“Why fit in when you were born to stand out?” — Dr. Seuss
I know what you’re thinking, Dr. Seuss lines aren’t exactly the most profound phrases to initiate a spiritual subject on.
But with hunting season ushering in, I couldn’t help but make the connection between the quote and this title.
As much as we love to use these types of sayings or even outwardly attempt to prove how different and unique we are through fashion or hairstyles or obtaining the latest technology or showing off our most fascinating hobbies and experiences, none of us want to be so unlike others that we become an ostracized oddball.
I don’t care how much you preach that you’re so original and individualistic, it is absolutely natural for all of us to want to find common ground with others and a group where we feel we belong.
We all want to be accepted. Some of us can even end up sacrificing our own thoughts or morals in order to match those of others in our environment, much like the way camouflage gear works in the woods.
Christianity, however, has a tendency to set people apart.
|Mooney Falls, Havasupai, Arizona|
Like 1 Peter 2:9 (ESV) says, “But you are a chosen race, a royal priesthood, a holy nation, a people for his own possession…”
I’ve never been defined as introverted or shy, but even I have experienced the real pressure that exists to fit in and be liked.
By nature, I’m a people-pleaser.
Is that a bad thing? Short answer: it can be.
Although this characteristic has its perks, allowing me to find common interests and get along with most people, for example, it can often bring some unnecessary inconveniences as well.
I’ve had to learn the hard way that it is okay to disagree or occasionally say no.
Once a compromise has been made, it is twice as hard to back up and make it right again.
Trying too hard to blend in and be acceptable to everybody can often mean forfeiting one’s own beliefs, opinions, and backbone, ultimately.
Trying not to step on toes in order to appease everyone else can eventually cause one to misplace his or her own identity, because one becomes too busy trying to be who everyone else needs or wants them to be.
Many of you have probably heard the term social chameleon; it’s basically described as someone who changes the way they interact with people depending on who they’re with.
Again, this can be a positive social skill. Nothing wrong with being diverse or well-rounded. We all have different friends for different reasons and seasons.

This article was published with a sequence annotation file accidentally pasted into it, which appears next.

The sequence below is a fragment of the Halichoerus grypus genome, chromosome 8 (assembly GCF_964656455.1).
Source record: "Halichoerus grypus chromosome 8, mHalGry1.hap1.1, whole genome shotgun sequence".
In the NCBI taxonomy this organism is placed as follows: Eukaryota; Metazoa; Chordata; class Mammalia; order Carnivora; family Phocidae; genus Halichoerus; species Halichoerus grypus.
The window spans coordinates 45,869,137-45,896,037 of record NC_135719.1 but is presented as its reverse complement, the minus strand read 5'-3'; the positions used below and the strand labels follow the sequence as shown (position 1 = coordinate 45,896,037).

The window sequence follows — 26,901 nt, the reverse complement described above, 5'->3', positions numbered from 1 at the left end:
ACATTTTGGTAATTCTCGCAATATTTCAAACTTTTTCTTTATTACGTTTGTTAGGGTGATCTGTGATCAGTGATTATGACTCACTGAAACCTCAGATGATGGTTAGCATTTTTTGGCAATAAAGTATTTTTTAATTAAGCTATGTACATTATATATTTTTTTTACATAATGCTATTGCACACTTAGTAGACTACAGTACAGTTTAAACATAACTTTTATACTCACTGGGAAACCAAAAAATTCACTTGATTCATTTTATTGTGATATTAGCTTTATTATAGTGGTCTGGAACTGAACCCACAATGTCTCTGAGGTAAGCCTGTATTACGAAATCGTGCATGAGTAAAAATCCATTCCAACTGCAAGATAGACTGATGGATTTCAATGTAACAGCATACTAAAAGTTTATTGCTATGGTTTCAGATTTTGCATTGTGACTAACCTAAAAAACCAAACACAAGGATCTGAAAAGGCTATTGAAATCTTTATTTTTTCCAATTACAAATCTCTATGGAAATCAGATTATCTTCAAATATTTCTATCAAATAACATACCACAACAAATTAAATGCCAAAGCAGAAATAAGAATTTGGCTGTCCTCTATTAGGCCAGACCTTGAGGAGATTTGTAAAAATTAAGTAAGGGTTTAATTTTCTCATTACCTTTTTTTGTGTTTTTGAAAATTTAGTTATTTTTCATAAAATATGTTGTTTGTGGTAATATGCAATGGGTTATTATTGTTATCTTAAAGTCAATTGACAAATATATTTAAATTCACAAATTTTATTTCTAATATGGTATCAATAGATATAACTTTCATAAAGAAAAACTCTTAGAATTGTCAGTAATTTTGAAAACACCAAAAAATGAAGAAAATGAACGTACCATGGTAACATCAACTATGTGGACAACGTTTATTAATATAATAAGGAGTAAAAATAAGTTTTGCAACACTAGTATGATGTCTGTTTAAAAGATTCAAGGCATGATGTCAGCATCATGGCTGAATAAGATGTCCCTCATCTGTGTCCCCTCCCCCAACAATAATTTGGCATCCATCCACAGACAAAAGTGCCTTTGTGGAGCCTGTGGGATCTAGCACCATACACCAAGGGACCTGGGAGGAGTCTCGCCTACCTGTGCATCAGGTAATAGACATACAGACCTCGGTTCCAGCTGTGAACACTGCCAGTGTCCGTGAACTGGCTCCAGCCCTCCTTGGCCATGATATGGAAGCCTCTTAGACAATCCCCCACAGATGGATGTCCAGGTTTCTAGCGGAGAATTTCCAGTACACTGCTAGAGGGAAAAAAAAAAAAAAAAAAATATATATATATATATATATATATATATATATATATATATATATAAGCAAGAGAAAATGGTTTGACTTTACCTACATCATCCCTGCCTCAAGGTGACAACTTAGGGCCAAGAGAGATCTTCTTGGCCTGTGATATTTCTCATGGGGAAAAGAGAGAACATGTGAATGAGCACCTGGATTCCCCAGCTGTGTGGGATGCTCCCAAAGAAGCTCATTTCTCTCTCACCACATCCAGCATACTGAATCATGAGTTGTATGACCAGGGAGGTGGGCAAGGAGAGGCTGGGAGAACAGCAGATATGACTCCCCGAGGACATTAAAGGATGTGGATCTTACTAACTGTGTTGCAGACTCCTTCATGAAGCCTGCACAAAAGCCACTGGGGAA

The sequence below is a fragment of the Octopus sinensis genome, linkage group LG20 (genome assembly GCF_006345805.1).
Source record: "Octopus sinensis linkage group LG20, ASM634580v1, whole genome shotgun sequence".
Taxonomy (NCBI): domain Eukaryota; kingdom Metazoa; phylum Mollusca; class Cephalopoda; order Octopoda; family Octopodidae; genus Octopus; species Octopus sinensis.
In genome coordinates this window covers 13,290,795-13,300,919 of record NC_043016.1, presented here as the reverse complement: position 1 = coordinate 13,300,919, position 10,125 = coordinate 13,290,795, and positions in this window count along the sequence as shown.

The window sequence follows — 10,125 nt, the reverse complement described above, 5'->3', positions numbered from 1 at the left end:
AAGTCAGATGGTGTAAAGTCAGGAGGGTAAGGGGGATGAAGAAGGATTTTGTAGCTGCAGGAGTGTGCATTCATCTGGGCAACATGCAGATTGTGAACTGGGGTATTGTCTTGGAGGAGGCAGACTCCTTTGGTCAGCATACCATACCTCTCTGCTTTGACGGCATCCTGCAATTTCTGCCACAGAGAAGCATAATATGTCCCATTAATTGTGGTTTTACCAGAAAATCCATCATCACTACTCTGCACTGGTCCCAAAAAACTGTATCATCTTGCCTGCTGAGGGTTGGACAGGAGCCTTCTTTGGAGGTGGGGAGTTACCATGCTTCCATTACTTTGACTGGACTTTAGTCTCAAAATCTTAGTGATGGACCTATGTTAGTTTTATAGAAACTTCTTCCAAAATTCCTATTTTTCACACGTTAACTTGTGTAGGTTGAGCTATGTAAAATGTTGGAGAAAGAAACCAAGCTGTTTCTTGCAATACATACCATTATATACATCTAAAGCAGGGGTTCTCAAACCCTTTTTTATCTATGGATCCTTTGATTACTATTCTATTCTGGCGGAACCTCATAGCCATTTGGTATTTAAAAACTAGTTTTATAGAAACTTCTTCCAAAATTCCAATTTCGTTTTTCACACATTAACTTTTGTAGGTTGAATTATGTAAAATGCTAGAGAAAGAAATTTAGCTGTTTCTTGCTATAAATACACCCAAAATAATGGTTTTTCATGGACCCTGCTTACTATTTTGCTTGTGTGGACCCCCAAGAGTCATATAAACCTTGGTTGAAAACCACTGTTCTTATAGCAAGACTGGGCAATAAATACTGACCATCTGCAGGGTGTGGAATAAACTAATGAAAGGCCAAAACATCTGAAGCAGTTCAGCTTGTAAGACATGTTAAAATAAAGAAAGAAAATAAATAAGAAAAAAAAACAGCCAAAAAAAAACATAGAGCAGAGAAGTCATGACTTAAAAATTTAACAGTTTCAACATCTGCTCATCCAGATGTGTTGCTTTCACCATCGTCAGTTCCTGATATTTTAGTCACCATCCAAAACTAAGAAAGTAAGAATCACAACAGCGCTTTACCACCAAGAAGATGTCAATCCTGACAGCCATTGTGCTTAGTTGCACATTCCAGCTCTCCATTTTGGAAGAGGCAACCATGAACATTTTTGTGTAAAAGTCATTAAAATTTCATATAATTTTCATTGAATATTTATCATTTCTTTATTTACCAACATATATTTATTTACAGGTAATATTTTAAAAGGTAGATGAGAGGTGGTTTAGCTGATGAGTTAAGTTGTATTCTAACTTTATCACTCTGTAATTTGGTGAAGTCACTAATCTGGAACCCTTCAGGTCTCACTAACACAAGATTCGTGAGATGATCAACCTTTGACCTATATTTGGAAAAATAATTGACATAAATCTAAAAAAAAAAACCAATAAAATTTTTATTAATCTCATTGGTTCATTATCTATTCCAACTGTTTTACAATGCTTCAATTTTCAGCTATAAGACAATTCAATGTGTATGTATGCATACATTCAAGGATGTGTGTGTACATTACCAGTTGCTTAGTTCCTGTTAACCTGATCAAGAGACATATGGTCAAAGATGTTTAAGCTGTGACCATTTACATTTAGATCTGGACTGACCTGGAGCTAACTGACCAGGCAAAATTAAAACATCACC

But as the New York Times link above suggests, being a chronic social chameleon can be psychologically, and obviously spiritually, damaging.
If the purpose is to find ourselves or allow others to define our personality for the sake of being loved by whomever we happen to be around at any given time, we’ve got it all wrong.
“And be not conformed to this world: but be ye transformed by the renewing of your mind, that ye may prove what is that good, and acceptable, and perfect, will of God” (Romans 12:2, KJV).
God knew we would have to be in the world–that we would have to be sheep among wolves. But He didn’t inform us to give in and assimilate ourselves to look, act, think, and talk like them.
Instead, we should take our example from Jesus and God’s people in scripture, no matter how much more it makes us stand out in contrast.
Look how strange Jesus was. Look how misunderstood He was to His own nation.
No doubt this hurt, but knowing there was a greater mission to accomplish, He didn’t allow it to affect His ministry or make adjustments to the way He lived the Word.
“Wherefore come out from among them, and be ye separate, saith the Lord” (2 Corinthians 6:17, KJV).
|Samson @ Pacific City, OR, a couple years ago|
Of course life is easier when we aren’t fighting against the current.
When we compromise or give in to an easier route instead of going against the tide, we can breathe better and the devil is off our backs.
But easy isn’t always right. In fact, it usually isn’t.
1 John 2:15 (ESV) “Do not love the world or the things in the world. If anyone loves the world, the love of the Father is not in him.”
We are called to love and serve others, it’s true.
However, we are called to love God and His direction for our lives first and foremost.
If ever we are placed in a situation where we have to choose one or the other, like the three young Israelite men who refused to worship the idol the king of Babylon had raised up, we know the right decision is always to obey God’s Word, even if it means we are in turn targeted and persecuted for it (see Daniel 3).
The rest of the world is waiting for a real leader like you to follow, to point them to truth.
As easy as it can be to just go with the flow, humanity loves and respects someone who takes a stand and isn’t afraid of being considered socially abnormal in the process.
Even if it doesn’t make you popular; even if you end up looking like a pink flamingo among common starlings and sparrows, learn to embrace the unique quality you possess as a follower of Christ.
I encourage you to remove your masks and camouflage jackets.
Let people see that you’re a Christian, and that not all Christians are hypocrites. Let them know that you’re a child of the King without even opening your mouth.
May your stand for the Word and His perfect love in you convince everyone around you that your faith is genuine.
“Today you are You, that is truer than true. There is no one alive who is Youer than You.” –Dr. Seuss